Let us consider a typical usage scenario in which the redo-log-only incremental hot backup is used to back up a database once a day. This requires that InnoDB log files are large enough to hold at least one day's worth of redo logs. This also means that InnoDB log files are pretty large: for a terabyte sized database with 1% of datafile pages modified each day the minimum combined log file size would be 10 gigabytes.

Our experiments showed that the redo-log-only incremental backup method offers significant performance improvements over the normal incremental backup when the database is suitable for this method: the backup process takes less time and the resulting backup is smaller.

For taking redo-log-only incremental hot backups the user needs to issue the incremental backup command with the '–incremental-with-redo-log-only' option instead of the normal '–incremental' option. An example:

$ mysqlbackup --incremental-with-redo-log-only --incremental-backup-dir=/media/backups/incr_bak1 --start-lsn=18974478 backup

Redo-log-only incremental backups are also compatible with the '–incremental-base' option introduced in MEB 3.7.0. An example:

$ mysqlbackup --incremental-with-redo-log-only --incremental-backup-dir=/media/backups/incr_bak1 --incremental-base=dir:/media/backups/fullback backup

To ensure the LSN values match up exactly between successive incremental backups using this option, we recommend always using the --incremental-base option when you use the --incremental-with-redo-log-only option. Using the --incremental-base option has also been described in the blog post 'Taking Incremental Backups without specifying LSN'.

It should be noted that there may be times when MEB cannot perform the redo-log-only incremental hot backup. These are the times when the redo logs of the database have been over-written and page modifications reside only within the pages themselves. In such cases the data-file based incremental backup should be taken since it will successfully backup the remaining redo-logs as well as the data files. Also, incremental backup produced by redo-log-only method is different from the current incremental backup. So, the apply-log step can not be performed on a redo-log-only backup by older versions of MEB i.e. prior to MEB 3.7.0 .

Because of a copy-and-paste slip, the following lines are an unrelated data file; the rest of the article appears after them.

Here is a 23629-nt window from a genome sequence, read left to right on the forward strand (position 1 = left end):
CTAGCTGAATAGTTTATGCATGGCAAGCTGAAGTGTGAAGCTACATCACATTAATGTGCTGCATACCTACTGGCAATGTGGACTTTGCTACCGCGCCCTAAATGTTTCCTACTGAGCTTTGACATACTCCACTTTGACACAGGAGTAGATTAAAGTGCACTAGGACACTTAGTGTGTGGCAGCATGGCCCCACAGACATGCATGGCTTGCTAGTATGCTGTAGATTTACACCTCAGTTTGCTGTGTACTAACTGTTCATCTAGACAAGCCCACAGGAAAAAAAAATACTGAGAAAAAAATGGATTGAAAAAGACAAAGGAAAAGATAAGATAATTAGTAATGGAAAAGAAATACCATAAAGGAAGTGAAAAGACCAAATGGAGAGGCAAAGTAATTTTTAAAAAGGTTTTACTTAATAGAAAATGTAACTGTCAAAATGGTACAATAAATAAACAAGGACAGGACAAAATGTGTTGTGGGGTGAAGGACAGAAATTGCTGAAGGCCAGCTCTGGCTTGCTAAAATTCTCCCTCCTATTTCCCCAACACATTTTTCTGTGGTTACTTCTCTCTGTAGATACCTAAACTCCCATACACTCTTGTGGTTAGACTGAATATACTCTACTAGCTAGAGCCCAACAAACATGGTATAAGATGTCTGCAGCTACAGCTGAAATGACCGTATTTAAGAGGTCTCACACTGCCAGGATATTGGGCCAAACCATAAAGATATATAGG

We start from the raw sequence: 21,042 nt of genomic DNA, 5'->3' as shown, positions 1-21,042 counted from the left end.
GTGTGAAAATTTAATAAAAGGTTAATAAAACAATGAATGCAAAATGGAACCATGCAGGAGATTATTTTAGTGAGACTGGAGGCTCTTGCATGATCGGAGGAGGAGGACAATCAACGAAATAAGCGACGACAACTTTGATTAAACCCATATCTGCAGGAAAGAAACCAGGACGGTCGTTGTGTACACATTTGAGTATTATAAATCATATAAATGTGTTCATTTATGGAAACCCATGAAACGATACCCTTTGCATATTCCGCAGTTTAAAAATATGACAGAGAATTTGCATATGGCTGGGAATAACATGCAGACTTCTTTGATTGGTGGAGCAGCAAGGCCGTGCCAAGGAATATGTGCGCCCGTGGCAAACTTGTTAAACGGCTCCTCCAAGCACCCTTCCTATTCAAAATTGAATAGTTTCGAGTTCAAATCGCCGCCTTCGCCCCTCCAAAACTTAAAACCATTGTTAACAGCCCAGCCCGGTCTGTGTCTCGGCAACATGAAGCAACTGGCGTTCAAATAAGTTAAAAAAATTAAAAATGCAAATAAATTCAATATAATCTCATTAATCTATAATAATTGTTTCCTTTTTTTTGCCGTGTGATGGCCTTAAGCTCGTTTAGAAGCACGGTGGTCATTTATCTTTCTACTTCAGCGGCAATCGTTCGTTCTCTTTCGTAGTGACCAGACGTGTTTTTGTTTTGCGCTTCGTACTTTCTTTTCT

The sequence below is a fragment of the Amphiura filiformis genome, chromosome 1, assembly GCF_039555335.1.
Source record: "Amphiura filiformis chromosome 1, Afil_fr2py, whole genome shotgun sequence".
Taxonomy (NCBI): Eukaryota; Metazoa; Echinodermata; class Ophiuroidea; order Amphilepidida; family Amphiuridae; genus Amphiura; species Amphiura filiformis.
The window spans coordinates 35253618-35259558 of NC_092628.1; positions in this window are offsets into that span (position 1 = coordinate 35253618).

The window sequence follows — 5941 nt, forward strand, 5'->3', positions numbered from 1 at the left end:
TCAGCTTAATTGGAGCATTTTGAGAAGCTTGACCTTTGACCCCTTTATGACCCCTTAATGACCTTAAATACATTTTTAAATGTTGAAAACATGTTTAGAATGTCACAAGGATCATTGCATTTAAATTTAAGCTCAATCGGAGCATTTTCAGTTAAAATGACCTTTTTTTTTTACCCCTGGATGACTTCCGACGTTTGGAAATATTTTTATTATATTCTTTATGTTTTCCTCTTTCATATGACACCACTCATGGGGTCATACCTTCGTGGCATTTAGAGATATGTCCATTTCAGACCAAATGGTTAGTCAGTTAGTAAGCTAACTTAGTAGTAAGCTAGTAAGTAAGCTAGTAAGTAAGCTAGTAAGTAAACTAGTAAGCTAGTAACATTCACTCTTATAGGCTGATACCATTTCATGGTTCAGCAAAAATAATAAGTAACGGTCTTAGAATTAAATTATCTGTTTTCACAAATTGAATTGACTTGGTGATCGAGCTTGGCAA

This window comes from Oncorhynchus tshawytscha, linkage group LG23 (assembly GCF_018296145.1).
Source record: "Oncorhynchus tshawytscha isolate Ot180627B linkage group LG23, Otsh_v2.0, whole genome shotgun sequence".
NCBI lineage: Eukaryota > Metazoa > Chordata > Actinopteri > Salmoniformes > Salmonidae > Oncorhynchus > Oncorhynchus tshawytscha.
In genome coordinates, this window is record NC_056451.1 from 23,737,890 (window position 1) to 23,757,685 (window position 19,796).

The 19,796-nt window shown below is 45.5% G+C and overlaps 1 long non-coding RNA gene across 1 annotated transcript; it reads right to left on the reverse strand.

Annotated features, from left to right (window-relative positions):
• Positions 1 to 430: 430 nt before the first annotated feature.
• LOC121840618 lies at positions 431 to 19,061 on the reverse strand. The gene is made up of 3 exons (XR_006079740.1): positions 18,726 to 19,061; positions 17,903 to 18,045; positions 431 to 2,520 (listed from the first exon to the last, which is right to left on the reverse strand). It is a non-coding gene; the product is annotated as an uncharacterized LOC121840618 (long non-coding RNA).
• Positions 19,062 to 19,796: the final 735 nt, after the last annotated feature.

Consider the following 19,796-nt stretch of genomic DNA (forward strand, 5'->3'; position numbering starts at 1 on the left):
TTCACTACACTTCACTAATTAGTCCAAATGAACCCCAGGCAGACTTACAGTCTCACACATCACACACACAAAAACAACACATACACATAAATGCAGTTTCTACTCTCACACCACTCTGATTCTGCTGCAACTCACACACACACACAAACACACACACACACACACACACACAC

Wednesday Jan 11, 2012

MySQL Enterprise Backup: Taking Incremental Backups without specifying LSN

In its latest release MySQL Enterprise Backup (MEB 3.7.0) rolled out a new feature called 'incremental-base' which can save a lot of time and effort of the users when taking incremental backups. Let us understand this new feature and how it can be helpful:

What is an incremental backup ?

With MySQL Enterprise Backup v3.6.0 the functionality of performing incremental backups was introduced. An incremental backup is one in which only the changes made since your last backup are saved. So let's say you took a full backup of your MySQL database on 1/1/2011 and its size was 1TB. Now on 1/5/2011 the size of your database has reached to 1.1TB and you want to take another backup. Without incremental backups you would have to take a full backup and effectively backup the entire 1.1TB database For a typical user this is going to take a lot of time and disk space! Incremental backup feature comes to the rescue in such situations because with incremental backups you can save only the changes made in your database since the last backup. And this,of course, is very fast and space saving.

Taking incremental backup prior to MEB 3.7.0

Every backup done using MEB saves with itself meta-data which describes the backup along with its various parameters. This meta-data also includes two values - Start Log Sequence Number (start_lsn) and End Log Sequence Number (end_lsn). A Log Sequence Numbers is a unique ID of a log record made by the MySQL Server when any DDL/DML operations were performed. So a backup consists of all the modifications that were made from the start_lsn to the end_lsn.

Now suppose you want to take an incremental backup. This means that you want to backup only those modifications that were made in the database(s) after your last backup. Later, during the time of recovery, you will incorporate these additional changes (of incremental backup) into the previous full backup. MEB 3.6+ allows you to do this with the '–incremental' option and the '–start-lsn' option where '–start-lsn' is the end_lsn of your last backup. On the command line:

$ mysqlbackup --incremental --incremental-backup-dir=/media/data/backups/incr_bak1 --start-lsn=18974478 backup

This would speedily produce a backup of fractional size as compared to the full backup and when you want to prepare your full backup for recovery you need to use the command 'apply-incremental-backup':

$ mysqlbackup --backup-dir=/media/data/backups/full_bak --incremental-backup-dir=/media/data/backups/incr_bak1 apply-incremental-backup

And there you are! Your full backup is now incorporated with all the page modifications saved in the incremental backup and is ready to be restored whenever you want. Note that when you are using apply-incremental-backup over a full backup make sure that you have used the apply-log command over the full backup before applying the incremental backup.